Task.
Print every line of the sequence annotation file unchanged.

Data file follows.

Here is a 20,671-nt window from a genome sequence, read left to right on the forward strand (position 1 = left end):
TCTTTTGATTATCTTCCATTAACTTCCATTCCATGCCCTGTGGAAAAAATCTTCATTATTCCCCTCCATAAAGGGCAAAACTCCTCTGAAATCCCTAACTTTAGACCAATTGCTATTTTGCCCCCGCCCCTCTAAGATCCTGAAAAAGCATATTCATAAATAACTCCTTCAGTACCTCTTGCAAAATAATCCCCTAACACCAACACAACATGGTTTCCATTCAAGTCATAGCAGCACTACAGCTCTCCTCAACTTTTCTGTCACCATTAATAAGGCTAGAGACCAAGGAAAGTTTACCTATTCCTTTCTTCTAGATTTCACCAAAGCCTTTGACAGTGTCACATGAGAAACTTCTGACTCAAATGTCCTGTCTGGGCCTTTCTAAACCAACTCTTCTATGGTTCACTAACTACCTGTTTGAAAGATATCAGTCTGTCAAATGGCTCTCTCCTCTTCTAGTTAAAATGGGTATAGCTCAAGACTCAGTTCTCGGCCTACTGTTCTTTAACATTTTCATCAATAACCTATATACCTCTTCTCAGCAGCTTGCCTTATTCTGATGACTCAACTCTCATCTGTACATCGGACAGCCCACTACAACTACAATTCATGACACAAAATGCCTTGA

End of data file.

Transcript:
Here is a 20,671-nt window from a genome sequence, read left to right on the forward strand (position 1 = left end):
TCTTTTGATTATCTTCCATTAACTTCCATTCCATGCCCTGTGGAAAAAATCTTCATTATTCCCCTCCATAAAGGGCAAAACTCCTCTGAAATCCCTAACTTTAGACCAATTGCTATTTTGCCCCCGCCCCTCTAAGATCCTGAAAAAGCATATTCATAAATAACTCCTTCAGTACCTCTTGCAAAATAATCCCCTAACACCAACACAACATGGTTTCCATTCAAGTCATAGCAGCACTACAGCTCTCCTCAACTTTTCTGTCACCATTAATAAGGCTAGAGACCAAGGAAAGTTTACCTATTCCTTTCTTCTAGATTTCACCAAAGCCTTTGACAGTGTCACATGAGAAACTTCTGACTCAAATGTCCTGTCTGGGCCTTTCTAAACCAACTCTTCTATGGTTCACTAACTACCTGTTTGAAAGATATCAGTCTGTCAAATGGCTCTCTCCTCTTCTAGTTAAAATGGGTATAGCTCAAGACTCAGTTCTCGGCCTACTGTTCTTTAACATTTTCATCAATAACCTATATACCTCTTCTCAGCAGCTTGCCTTATTCTGATGACTCAACTCTCATCTGTACATCGGACAGCCCACTACAACTACAATTCATGACACAAAATGCCTTGA